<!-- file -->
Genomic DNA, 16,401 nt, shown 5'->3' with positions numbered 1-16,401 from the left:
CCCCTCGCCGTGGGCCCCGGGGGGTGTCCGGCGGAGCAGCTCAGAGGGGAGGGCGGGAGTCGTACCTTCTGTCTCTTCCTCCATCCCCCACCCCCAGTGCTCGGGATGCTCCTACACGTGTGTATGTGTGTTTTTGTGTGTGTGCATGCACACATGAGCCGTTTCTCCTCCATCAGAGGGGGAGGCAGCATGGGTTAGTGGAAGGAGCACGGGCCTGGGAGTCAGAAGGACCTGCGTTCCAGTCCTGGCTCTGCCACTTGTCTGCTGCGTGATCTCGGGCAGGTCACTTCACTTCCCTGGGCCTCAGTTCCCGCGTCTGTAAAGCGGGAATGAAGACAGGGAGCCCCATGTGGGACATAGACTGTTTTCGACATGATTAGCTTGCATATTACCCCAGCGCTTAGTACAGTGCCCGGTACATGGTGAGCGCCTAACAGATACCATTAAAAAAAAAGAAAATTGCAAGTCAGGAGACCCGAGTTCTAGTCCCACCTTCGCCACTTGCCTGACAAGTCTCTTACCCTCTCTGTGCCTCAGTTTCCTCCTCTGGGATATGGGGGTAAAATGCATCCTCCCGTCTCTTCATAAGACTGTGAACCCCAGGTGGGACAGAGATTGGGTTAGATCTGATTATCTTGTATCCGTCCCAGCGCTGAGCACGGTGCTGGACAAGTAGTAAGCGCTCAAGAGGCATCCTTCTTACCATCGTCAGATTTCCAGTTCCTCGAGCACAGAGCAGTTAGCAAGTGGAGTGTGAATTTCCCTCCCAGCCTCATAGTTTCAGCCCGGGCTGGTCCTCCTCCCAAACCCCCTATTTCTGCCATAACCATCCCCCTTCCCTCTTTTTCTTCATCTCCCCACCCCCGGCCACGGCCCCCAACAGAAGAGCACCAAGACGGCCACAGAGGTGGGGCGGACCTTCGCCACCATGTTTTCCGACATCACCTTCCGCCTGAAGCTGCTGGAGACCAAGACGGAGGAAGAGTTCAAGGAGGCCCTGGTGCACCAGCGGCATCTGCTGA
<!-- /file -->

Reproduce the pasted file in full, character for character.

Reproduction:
Genomic DNA, 16,401 nt, shown 5'->3' with positions numbered 1-16,401 from the left:
CCCCTCGCCGTGGGCCCCGGGGGGTGTCCGGCGGAGCAGCTCAGAGGGGAGGGCGGGAGTCGTACCTTCTGTCTCTTCCTCCATCCCCCACCCCCAGTGCTCGGGATGCTCCTACACGTGTGTATGTGTGTTTTTGTGTGTGTGCATGCACACATGAGCCGTTTCTCCTCCATCAGAGGGGGAGGCAGCATGGGTTAGTGGAAGGAGCACGGGCCTGGGAGTCAGAAGGACCTGCGTTCCAGTCCTGGCTCTGCCACTTGTCTGCTGCGTGATCTCGGGCAGGTCACTTCACTTCCCTGGGCCTCAGTTCCCGCGTCTGTAAAGCGGGAATGAAGACAGGGAGCCCCATGTGGGACATAGACTGTTTTCGACATGATTAGCTTGCATATTACCCCAGCGCTTAGTACAGTGCCCGGTACATGGTGAGCGCCTAACAGATACCATTAAAAAAAAAGAAAATTGCAAGTCAGGAGACCCGAGTTCTAGTCCCACCTTCGCCACTTGCCTGACAAGTCTCTTACCCTCTCTGTGCCTCAGTTTCCTCCTCTGGGATATGGGGGTAAAATGCATCCTCCCGTCTCTTCATAAGACTGTGAACCCCAGGTGGGACAGAGATTGGGTTAGATCTGATTATCTTGTATCCGTCCCAGCGCTGAGCACGGTGCTGGACAAGTAGTAAGCGCTCAAGAGGCATCCTTCTTACCATCGTCAGATTTCCAGTTCCTCGAGCACAGAGCAGTTAGCAAGTGGAGTGTGAATTTCCCTCCCAGCCTCATAGTTTCAGCCCGGGCTGGTCCTCCTCCCAAACCCCCTATTTCTGCCATAACCATCCCCCTTCCCTCTTTTTCTTCATCTCCCCACCCCCGGCCACGGCCCCCAACAGAAGAGCACCAAGACGGCCACAGAGGTGGGGCGGACCTTCGCCACCATGTTTTCCGACATCACCTTCCGCCTGAAGCTGCTGGAGACCAAGACGGAGGAAGAGTTCAAGGAGGCCCTGGTGCACCAGCGGCATCTGCTGA